1. Remuneration

Consultancy Contract: Consultants’ remuneration is typically tied to the services they provide. Payment structures vary depending on the type of engagement and can include fixed fees, hourly rates, project-based compensation, or a combination of these methods.

Employment Contract: Conversely, employees receive regular salaries or wages based on their designated positions, level of experience, company policy and the terms outlined in their employment contracts.

  1. Taxes

Consultancy Contract: Consultants are responsible for managing their own taxes, insurance, and other business-related expenses. Consultancy fees are often subject to withholding taxes.

Employment Contract: on the other hand, employers handle statutory deductions and benefits such as Pay as You Earn (PAYE), National Social Security Fund (NSSF), National Hospital Insurance Fund (NHIF) contributions, and Housing Levy directly from employees’ salary.

  1. Benefits and Legal Protections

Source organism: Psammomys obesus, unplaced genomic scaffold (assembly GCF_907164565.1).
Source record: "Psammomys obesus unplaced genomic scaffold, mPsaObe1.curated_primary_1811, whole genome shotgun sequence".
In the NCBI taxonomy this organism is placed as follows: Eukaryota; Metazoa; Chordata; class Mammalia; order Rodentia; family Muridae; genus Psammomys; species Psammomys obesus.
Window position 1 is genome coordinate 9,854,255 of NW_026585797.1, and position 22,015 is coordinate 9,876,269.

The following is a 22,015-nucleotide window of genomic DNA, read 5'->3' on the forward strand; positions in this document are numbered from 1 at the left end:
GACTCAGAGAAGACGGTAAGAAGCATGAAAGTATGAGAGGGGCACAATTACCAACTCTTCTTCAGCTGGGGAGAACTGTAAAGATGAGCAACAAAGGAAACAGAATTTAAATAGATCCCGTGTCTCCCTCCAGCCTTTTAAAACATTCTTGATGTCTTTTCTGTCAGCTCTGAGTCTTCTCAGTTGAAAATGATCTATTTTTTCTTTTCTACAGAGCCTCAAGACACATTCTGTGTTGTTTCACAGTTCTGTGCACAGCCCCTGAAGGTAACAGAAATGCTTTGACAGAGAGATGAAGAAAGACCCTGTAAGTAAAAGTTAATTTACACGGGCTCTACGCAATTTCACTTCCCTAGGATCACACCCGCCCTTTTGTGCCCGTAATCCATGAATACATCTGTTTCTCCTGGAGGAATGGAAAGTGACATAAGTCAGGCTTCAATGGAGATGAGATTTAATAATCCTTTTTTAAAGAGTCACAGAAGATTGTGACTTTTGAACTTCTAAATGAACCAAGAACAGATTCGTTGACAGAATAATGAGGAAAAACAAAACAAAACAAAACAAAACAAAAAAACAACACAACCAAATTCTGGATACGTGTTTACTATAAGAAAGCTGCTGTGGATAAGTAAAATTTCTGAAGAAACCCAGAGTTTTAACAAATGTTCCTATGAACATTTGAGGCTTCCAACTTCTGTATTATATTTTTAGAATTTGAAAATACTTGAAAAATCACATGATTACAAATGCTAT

Consultancy Contract: Consultants generally do not receive the comprehensive benefits commonly extended to employees, such as health insurance, retirement plans, or paid time off. They are responsible for securing their own benefits and protections.

Employment Contract: Employees are entitled to a range of benefits, including various forms of leave (such as annual leave, sick leave, maternity leave, paternity leave, pre-adoptive leave etc.), housing or housing allowance, medical coverage, retirement plans, and other perks. Legal protections provided by labor laws, including anti-discrimination measures and workplace safety regulations, further safeguard employees.

The High Court in the case of Peter Adams Ludaava v Bonito Hotels Limited [2022] eKLR in its decision found that the Claimant was an employee and not a consultant held that, “…. The contract through title “Consultancy Agreement” provides for housing, cleaning services and laundry, fuel allowance of kshs. 6000/- per week for use of his car for company business, provision of meals and reasonable allowances for beverages, that as a General Manager the Claimant was entitled to a normal day off every week and a leave of 30 days in every year. Finally, the Contract provided should there be need of termination of the consultancy, either party is entitled to give 3 months’ notice for the termination or payment in lieu of such notice. The contract did not have defined period of service. The requirement of payment in lieu of notice is a statutory requirement under the Employment Act, Section 35; leave is a statutory benefit of employees under Section 28 of the Employment Act.”